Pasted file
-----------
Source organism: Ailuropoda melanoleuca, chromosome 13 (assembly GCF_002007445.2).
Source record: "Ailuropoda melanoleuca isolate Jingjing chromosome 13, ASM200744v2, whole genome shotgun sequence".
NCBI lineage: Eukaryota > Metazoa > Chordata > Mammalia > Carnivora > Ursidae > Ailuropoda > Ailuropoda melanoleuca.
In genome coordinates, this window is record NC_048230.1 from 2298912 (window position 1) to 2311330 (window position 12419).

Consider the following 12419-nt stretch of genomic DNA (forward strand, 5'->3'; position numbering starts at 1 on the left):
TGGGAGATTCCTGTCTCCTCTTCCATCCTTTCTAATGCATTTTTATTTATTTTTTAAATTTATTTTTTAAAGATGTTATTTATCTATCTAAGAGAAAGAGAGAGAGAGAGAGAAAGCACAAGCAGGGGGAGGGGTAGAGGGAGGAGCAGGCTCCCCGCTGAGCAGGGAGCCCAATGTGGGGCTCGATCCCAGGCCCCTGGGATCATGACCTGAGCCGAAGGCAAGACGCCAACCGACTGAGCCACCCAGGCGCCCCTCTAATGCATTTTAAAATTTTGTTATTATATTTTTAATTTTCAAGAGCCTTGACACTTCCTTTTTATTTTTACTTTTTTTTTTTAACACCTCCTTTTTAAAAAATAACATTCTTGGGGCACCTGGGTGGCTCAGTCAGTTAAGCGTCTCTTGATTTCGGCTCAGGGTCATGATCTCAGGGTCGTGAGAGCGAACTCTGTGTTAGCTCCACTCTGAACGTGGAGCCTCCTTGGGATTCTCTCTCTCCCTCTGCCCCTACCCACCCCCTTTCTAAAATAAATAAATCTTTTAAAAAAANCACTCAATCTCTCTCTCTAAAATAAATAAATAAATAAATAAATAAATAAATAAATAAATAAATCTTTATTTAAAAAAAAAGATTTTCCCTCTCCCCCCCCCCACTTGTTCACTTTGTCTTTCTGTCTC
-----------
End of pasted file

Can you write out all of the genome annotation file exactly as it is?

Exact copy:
Source organism: Ailuropoda melanoleuca, chromosome 13 (assembly GCF_002007445.2).
Source record: "Ailuropoda melanoleuca isolate Jingjing chromosome 13, ASM200744v2, whole genome shotgun sequence".
NCBI lineage: Eukaryota > Metazoa > Chordata > Mammalia > Carnivora > Ursidae > Ailuropoda > Ailuropoda melanoleuca.
In genome coordinates, this window is record NC_048230.1 from 2298912 (window position 1) to 2311330 (window position 12419).

Consider the following 12419-nt stretch of genomic DNA (forward strand, 5'->3'; position numbering starts at 1 on the left):
TGGGAGATTCCTGTCTCCTCTTCCATCCTTTCTAATGCATTTTTATTTATTTTTTAAATTTATTTTTTAAAGATGTTATTTATCTATCTAAGAGAAAGAGAGAGAGAGAGAGAAAGCACAAGCAGGGGGAGGGGTAGAGGGAGGAGCAGGCTCCCCGCTGAGCAGGGAGCCCAATGTGGGGCTCGATCCCAGGCCCCTGGGATCATGACCTGAGCCGAAGGCAAGACGCCAACCGACTGAGCCACCCAGGCGCCCCTCTAATGCATTTTAAAATTTTGTTATTATATTTTTAATTTTCAAGAGCCTTGACACTTCCTTTTTATTTTTACTTTTTTTTTTTAACACCTCCTTTTTAAAAAATAACATTCTTGGGGCACCTGGGTGGCTCAGTCAGTTAAGCGTCTCTTGATTTCGGCTCAGGGTCATGATCTCAGGGTCGTGAGAGCGAACTCTGTGTTAGCTCCACTCTGAACGTGGAGCCTCCTTGGGATTCTCTCTCTCCCTCTGCCCCTACCCACCCCCTTTCTAAAATAAATAAATCTTTTAAAAAAANCACTCAATCTCTCTCTCTAAAATAAATAAATAAATAAATAAATAAATAAATAAATAAATAAATCTTTATTTAAAAAAAAAGATTTTCCCTCTCCCCCCCCCCACTTGTTCACTTTGTCTTTCTGTCTC